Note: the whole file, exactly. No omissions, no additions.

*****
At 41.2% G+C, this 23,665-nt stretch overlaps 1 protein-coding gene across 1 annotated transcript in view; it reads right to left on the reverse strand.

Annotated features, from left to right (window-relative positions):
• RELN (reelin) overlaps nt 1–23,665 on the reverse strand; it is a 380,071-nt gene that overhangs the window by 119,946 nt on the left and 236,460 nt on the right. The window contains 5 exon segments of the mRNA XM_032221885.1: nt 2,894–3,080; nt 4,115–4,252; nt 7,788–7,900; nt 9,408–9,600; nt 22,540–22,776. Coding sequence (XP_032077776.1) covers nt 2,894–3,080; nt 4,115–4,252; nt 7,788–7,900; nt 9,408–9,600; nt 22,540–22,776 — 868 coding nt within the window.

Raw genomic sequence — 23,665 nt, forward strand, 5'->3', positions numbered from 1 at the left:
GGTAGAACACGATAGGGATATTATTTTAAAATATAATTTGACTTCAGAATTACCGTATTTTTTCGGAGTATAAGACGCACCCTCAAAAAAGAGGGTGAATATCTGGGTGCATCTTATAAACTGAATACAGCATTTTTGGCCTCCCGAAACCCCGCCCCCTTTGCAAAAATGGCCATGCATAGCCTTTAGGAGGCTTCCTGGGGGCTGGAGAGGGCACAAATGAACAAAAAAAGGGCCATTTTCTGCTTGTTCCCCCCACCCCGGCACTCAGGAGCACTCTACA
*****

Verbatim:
At 41.2% G+C, this 23,665-nt stretch overlaps 1 protein-coding gene across 1 annotated transcript in view; it reads right to left on the reverse strand.

Annotated features, from left to right (window-relative positions):
• RELN (reelin) overlaps nt 1–23,665 on the reverse strand; it is a 380,071-nt gene that overhangs the window by 119,946 nt on the left and 236,460 nt on the right. The window contains 5 exon segments of the mRNA XM_032221885.1: nt 2,894–3,080; nt 4,115–4,252; nt 7,788–7,900; nt 9,408–9,600; nt 22,540–22,776. Coding sequence (XP_032077776.1) covers nt 2,894–3,080; nt 4,115–4,252; nt 7,788–7,900; nt 9,408–9,600; nt 22,540–22,776 — 868 coding nt within the window.

Raw genomic sequence — 23,665 nt, forward strand, 5'->3', positions numbered from 1 at the left:
GGTAGAACACGATAGGGATATTATTTTAAAATATAATTTGACTTCAGAATTACCGTATTTTTTCGGAGTATAAGACGCACCCTCAAAAAAGAGGGTGAATATCTGGGTGCATCTTATAAACTGAATACAGCATTTTTGGCCTCCCGAAACCCCGCCCCCTTTGCAAAAATGGCCATGCATAGCCTTTAGGAGGCTTCCTGGGGGCTGGAGAGGGCACAAATGAACAAAAAAAGGGCCATTTTCTGCTTGTTCCCCCCACCCCGGCACTCAGGAGCACTCTACA